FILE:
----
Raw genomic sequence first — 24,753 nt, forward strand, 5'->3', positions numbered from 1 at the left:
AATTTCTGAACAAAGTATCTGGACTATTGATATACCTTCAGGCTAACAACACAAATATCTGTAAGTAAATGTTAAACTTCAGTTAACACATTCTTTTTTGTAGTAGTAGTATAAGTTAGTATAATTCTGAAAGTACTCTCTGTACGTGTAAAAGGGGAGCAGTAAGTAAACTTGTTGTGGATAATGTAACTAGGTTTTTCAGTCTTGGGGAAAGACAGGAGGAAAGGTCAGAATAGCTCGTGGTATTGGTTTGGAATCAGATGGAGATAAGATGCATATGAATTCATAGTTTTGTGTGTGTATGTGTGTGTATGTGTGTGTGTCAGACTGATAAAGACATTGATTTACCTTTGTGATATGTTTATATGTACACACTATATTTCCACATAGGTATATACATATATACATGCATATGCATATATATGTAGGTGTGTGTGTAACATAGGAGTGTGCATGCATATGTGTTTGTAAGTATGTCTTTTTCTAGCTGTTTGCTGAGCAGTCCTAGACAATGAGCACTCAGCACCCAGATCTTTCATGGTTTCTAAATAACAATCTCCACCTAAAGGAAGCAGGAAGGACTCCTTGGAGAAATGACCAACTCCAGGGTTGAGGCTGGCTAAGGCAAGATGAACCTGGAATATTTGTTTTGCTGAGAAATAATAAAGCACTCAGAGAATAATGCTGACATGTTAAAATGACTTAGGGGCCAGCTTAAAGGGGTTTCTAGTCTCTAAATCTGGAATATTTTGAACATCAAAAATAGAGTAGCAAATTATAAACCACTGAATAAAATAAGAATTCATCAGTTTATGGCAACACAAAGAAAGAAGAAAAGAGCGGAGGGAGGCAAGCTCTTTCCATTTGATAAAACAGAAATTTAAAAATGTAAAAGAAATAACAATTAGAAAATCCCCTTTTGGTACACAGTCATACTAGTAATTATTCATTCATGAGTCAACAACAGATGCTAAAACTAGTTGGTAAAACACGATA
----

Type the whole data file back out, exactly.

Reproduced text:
Raw genomic sequence first — 24,753 nt, forward strand, 5'->3', positions numbered from 1 at the left:
AATTTCTGAACAAAGTATCTGGACTATTGATATACCTTCAGGCTAACAACACAAATATCTGTAAGTAAATGTTAAACTTCAGTTAACACATTCTTTTTTGTAGTAGTAGTATAAGTTAGTATAATTCTGAAAGTACTCTCTGTACGTGTAAAAGGGGAGCAGTAAGTAAACTTGTTGTGGATAATGTAACTAGGTTTTTCAGTCTTGGGGAAAGACAGGAGGAAAGGTCAGAATAGCTCGTGGTATTGGTTTGGAATCAGATGGAGATAAGATGCATATGAATTCATAGTTTTGTGTGTGTATGTGTGTGTATGTGTGTGTGTCAGACTGATAAAGACATTGATTTACCTTTGTGATATGTTTATATGTACACACTATATTTCCACATAGGTATATACATATATACATGCATATGCATATATATGTAGGTGTGTGTGTAACATAGGAGTGTGCATGCATATGTGTTTGTAAGTATGTCTTTTTCTAGCTGTTTGCTGAGCAGTCCTAGACAATGAGCACTCAGCACCCAGATCTTTCATGGTTTCTAAATAACAATCTCCACCTAAAGGAAGCAGGAAGGACTCCTTGGAGAAATGACCAACTCCAGGGTTGAGGCTGGCTAAGGCAAGATGAACCTGGAATATTTGTTTTGCTGAGAAATAATAAAGCACTCAGAGAATAATGCTGACATGTTAAAATGACTTAGGGGCCAGCTTAAAGGGGTTTCTAGTCTCTAAATCTGGAATATTTTGAACATCAAAAATAGAGTAGCAAATTATAAACCACTGAATAAAATAAGAATTCATCAGTTTATGGCAACACAAAGAAAGAAGAAAAGAGCGGAGGGAGGCAAGCTCTTTCCATTTGATAAAACAGAAATTTAAAAATGTAAAAGAAATAACAATTAGAAAATCCCCTTTTGGTACACAGTCATACTAGTAATTATTCATTCATGAGTCAACAACAGATGCTAAAACTAGTTGGTAAAACACGATA